Useful tips on exit planning, succession planning, business valuation and managing a successful transfer.
Many business owners are great at building businesses but have no idea about handing them on.
The process is actually not unlike guiding a business through a recession and making it ready for the upturn: careful planning is the key to success.
Until they start the sale/disposal process many business owners have very little idea of the value of their business, or indeed whether it has value for a third party at all.
Sellers generally overestimate the value of their firm, aiming for a high earnings multiple like 6-7 times net profit. Buyers tend to aim for 2-3 times net profit (plus asset value), which is the most likely actual final price for the sale of a viable business.
The exceptions are those with unique assets and/or Intellectual Property, or on the leading edge on an under-exploited area. This could command far higher selling prices, although valuation of Intellectual Property could be confused or overlooked.
Since the 2008/9 recession access to finance has become more difficult. Banks apply stricter criteria to loans. This has had the effect of reducing the number of potential purchasers of businesses. Consequently, profit multiples on businesses for sale are generally lower than may historically have been the case. However, a good business with a consistent earnings history and a credible reason for selling will still command a good earnings multiple.
Ideally, you should think about the alternatives and plan your exit well in advance.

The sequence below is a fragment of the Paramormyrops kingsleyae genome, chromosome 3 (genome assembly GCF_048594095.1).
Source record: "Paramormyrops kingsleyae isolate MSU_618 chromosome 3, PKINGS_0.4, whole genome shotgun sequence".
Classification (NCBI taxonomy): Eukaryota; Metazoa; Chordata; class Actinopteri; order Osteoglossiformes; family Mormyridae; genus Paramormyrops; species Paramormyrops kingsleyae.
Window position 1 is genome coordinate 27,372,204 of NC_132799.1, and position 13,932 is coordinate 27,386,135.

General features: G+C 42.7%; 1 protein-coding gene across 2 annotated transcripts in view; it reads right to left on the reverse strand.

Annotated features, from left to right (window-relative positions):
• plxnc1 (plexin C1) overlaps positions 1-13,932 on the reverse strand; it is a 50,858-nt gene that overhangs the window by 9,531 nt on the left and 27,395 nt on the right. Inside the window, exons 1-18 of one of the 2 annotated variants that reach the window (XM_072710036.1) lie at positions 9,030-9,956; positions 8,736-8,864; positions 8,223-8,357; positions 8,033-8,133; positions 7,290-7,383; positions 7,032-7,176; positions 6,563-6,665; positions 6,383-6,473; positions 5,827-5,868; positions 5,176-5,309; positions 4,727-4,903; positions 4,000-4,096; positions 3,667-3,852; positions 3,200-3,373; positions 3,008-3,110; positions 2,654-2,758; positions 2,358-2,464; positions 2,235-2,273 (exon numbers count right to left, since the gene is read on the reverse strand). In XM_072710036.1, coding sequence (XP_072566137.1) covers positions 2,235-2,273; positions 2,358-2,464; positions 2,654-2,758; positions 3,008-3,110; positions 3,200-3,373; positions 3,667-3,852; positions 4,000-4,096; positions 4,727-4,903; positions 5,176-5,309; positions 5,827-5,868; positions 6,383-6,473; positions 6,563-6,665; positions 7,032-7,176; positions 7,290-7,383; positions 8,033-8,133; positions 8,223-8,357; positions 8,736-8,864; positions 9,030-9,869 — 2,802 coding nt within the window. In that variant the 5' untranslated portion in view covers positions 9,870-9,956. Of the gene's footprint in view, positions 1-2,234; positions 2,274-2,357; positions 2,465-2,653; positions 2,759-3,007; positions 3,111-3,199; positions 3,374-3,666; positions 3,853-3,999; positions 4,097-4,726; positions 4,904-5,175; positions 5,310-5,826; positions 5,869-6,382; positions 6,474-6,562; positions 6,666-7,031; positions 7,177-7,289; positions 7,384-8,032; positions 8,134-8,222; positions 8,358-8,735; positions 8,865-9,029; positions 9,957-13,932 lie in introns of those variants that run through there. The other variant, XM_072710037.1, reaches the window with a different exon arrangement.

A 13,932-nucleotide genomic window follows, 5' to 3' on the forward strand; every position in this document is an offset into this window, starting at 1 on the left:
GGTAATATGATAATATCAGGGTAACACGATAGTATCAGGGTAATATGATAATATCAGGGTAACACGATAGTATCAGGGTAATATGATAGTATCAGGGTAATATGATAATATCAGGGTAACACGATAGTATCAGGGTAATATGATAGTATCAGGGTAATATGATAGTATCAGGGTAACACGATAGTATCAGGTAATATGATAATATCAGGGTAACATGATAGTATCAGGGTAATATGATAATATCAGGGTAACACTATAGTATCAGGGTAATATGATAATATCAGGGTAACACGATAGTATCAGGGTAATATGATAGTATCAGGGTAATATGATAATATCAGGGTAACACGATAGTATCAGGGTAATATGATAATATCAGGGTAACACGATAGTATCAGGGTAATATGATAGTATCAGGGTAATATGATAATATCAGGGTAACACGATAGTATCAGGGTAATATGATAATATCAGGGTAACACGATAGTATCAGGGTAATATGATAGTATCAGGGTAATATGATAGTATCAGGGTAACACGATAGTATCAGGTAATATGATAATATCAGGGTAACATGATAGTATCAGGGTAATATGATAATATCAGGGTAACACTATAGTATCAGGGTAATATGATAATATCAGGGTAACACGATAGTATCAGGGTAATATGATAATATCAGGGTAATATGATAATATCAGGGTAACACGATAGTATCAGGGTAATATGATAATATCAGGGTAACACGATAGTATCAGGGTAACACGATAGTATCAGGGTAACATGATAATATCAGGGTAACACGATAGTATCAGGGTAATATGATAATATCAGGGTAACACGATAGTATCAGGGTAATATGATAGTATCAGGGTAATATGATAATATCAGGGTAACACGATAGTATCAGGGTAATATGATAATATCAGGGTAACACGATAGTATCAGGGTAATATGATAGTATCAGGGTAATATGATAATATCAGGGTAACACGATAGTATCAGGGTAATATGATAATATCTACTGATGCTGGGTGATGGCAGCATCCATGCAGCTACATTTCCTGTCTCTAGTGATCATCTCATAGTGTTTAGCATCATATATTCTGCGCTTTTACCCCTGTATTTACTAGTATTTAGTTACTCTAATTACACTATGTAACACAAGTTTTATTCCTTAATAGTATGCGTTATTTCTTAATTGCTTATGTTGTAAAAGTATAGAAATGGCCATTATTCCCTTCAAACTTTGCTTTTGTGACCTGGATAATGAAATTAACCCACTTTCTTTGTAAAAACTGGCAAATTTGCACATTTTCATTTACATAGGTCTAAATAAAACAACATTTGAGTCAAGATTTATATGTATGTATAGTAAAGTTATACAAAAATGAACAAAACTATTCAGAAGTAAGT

There are a range of options available, and each has its challenges:
While each transfer is unique, past experience suggests that the following issues can contribute towards success:
The key to a successful management transition is effective succession planning. This process could start as many as 15 years before the business owner intends stepping down.
It is good business practice to include a written succession plan within the overall business plan.
This should contain:
It's particularly important that you allow your successor an adequate training period.
One way to manage the training programme is for the successor to gain experience in other businesses. This allows them to gain independence and bring fresh skills and ideas to the business.
You might also allow a successor to gain knowledge of all aspects of your business by spending time working in each area of it. A key advantage of this is that the successor also meets - and is possibly trained by - the key personnel.
You should also consider whether it's best to phase in your departure. You might gradually transfer some key responsibilities to your successor, or possibly reduce the days you work in the business.
It is vital to communicate the succession plan to any family involved in the business, and other management. This will help prevent misunderstandings and future conflict.
Article written by Clive Lewis, Head of Enterprise, ICAEW. Last updated in January 2012.